It is offensive to women too. That the perception that the females in the country need to be sheltered away from the masculine gaze as they are too weak to comprehend, or take action, against the ‘infatuated’ male who ‘cannot’ resist the temptations of the allure of the charms of a woman’s appearance. By introducing these trains, the status of women in the country are reduced to be seen as feeble, and helpless to resist the approaches of men.

The practicality comes as allowing woman to travel in comfort and safety. Its still a fresh idea, untested to any future occurrences to extreme and unexpected outcomes. What if sexual harassment rises on the female coaches? The concept would be left in ruin, and Malaysia, (Islamic authorities specifically) would be in stringent investigation on the hoard of lesbianism. These coaches would leave the women vulnerable, compacted in one location, if say there was an armed robbery. Have these situations been imagined or considered? It is unsound to demote these ideas as unconventional, it can happen.

As the world looks in at our Muslim majority nation, we strive to accommodate a modern, forward thinking image. But with these small occurrences, It is forgivable if a foreigner mistakes us as a Middle Eastern nation. Segregation of gender is a perception of the past, even if it is taken a ‘positive’ view, the modern world revolves around the notion of equality.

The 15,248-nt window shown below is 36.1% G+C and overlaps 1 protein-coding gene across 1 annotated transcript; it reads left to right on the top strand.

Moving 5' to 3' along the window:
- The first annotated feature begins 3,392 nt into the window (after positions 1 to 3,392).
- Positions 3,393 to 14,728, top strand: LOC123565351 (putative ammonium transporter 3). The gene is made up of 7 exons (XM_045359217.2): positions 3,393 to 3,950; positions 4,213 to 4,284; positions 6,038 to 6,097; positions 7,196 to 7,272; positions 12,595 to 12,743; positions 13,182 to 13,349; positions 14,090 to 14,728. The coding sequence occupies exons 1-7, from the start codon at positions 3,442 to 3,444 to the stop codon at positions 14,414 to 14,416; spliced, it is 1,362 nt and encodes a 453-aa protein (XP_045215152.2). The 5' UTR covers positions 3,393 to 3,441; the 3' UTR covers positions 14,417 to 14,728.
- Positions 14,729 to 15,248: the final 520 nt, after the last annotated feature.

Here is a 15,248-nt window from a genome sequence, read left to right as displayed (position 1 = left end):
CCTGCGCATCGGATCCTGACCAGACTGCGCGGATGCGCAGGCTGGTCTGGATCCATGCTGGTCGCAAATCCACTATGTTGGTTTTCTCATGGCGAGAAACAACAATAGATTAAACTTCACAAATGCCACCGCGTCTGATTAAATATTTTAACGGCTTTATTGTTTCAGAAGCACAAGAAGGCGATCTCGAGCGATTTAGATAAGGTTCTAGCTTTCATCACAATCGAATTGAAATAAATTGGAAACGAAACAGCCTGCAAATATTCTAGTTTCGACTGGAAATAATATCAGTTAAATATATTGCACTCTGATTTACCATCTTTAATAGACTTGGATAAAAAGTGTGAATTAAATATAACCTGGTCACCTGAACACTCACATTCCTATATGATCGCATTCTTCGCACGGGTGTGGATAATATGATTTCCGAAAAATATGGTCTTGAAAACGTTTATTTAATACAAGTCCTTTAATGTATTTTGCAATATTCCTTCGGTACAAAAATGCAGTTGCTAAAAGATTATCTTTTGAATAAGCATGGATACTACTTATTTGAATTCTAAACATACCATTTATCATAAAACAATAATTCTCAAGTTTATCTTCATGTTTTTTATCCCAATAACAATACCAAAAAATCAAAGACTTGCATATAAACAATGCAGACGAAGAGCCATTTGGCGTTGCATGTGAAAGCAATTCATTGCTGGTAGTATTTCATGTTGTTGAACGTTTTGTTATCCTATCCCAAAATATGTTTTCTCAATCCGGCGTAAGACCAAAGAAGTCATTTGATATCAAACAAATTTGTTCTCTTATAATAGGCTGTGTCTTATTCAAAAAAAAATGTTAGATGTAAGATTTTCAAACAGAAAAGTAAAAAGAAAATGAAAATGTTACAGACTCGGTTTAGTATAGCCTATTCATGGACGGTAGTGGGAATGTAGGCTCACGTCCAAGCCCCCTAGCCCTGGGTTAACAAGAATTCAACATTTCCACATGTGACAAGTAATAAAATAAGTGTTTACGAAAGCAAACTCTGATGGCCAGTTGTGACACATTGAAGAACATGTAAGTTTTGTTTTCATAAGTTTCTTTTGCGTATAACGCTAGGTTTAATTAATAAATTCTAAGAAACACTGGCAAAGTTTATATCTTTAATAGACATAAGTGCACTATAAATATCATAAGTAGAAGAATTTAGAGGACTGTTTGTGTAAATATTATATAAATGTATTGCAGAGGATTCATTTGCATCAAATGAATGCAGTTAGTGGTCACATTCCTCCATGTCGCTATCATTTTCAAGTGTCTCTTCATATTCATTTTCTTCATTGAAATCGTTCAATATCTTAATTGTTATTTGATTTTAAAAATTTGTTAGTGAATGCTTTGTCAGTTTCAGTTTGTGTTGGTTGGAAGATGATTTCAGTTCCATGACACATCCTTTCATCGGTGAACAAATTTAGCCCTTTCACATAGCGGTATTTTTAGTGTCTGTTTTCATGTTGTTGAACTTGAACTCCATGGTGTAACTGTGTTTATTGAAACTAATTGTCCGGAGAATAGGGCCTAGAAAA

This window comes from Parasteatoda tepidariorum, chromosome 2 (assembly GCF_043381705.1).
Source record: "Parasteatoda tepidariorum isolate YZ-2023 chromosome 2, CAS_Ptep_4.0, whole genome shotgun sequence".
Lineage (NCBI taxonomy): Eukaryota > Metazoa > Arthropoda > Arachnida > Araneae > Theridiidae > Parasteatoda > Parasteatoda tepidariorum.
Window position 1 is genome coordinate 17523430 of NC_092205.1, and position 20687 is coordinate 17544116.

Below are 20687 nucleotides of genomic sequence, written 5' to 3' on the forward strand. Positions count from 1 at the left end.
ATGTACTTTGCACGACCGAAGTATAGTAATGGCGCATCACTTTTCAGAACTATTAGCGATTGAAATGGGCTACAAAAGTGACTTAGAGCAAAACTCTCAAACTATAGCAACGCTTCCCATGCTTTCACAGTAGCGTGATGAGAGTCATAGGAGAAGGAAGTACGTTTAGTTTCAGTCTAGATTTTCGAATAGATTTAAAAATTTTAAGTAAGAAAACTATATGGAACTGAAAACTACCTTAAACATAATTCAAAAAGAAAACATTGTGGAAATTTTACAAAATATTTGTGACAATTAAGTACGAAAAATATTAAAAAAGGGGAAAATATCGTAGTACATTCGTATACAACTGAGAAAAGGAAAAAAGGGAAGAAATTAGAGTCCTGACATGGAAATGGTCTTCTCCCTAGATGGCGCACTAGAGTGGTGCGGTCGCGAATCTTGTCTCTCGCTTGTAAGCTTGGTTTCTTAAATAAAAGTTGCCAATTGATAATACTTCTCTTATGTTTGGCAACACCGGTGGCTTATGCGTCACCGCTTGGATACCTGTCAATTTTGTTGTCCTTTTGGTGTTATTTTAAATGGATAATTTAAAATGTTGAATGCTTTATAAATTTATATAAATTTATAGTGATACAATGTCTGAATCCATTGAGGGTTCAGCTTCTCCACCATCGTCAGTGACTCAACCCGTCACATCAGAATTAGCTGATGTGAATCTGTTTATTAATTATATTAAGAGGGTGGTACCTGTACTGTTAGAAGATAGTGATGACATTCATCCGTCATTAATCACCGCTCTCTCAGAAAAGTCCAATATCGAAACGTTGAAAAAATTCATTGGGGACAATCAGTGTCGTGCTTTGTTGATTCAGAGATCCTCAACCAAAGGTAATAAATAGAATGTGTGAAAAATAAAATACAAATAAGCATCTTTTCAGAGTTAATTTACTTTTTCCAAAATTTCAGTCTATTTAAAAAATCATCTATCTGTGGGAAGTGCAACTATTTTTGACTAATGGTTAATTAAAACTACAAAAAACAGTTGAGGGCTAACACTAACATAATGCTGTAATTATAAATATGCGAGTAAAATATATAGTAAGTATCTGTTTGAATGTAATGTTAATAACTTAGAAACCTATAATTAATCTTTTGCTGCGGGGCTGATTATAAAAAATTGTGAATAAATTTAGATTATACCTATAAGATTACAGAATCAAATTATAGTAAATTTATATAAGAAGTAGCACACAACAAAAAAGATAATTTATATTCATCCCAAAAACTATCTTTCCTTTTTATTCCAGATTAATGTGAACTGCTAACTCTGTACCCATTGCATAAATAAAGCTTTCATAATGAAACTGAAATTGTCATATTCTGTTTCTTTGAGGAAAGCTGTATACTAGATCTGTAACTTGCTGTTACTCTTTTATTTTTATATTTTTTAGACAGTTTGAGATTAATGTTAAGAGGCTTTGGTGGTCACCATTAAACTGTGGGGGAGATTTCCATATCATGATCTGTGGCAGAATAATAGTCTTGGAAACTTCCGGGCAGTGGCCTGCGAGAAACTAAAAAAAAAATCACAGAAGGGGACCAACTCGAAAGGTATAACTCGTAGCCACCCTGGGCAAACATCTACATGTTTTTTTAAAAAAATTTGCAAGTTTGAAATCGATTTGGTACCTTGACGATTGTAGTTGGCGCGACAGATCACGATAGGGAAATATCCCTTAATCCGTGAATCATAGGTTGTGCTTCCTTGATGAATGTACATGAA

Has Malaysia Failed to Progress?

Tensions were put on the cutting table last Saturday at the Prince Philip Theatre at the University of Melbourne.

About 200 Malaysian students gathered, eager to voice and hear the opinions of their peers on a policy that is seen as discriminatory and exclusive to certain groups in Malaysia.

The inaugural Debate organised by the Malaysian Students Council of Australia (MASCA) was a unbounded platform to allow the different faces of Malaysia to express their feelings about the New Economic Policy (NEP).

The motion put forth was whether Malaysia has failed to progress since the inception of the policy.

A contested Issue

(Photo by Aqmal Anis)

Standing affirmative to the motion were Monash second year law students Sri Komathy and Julie Ngai,and Shamir Hameed who is a creative advertising student in RMIT. Taking the opposite front were Kelab UMNO Association Melbourne (KUAM) president Haerris Riani, Commerce student Nor Leanna Hannifah and Masters in International Relations student Ronald Li.

The affirmative argued that the inception of the NEP  has made Malaysia less competitive within the global stage. That it had restricted Malaysia’s full potential in the economy, education, and has failed to unite the different ethnicities in Malaysia. They argued that the policy had allegedly increased corruption in the country, where funds are inappropriately allocated to only a elitist group in Malaysia failing in its idea of balancing out inequalities in the economic pie.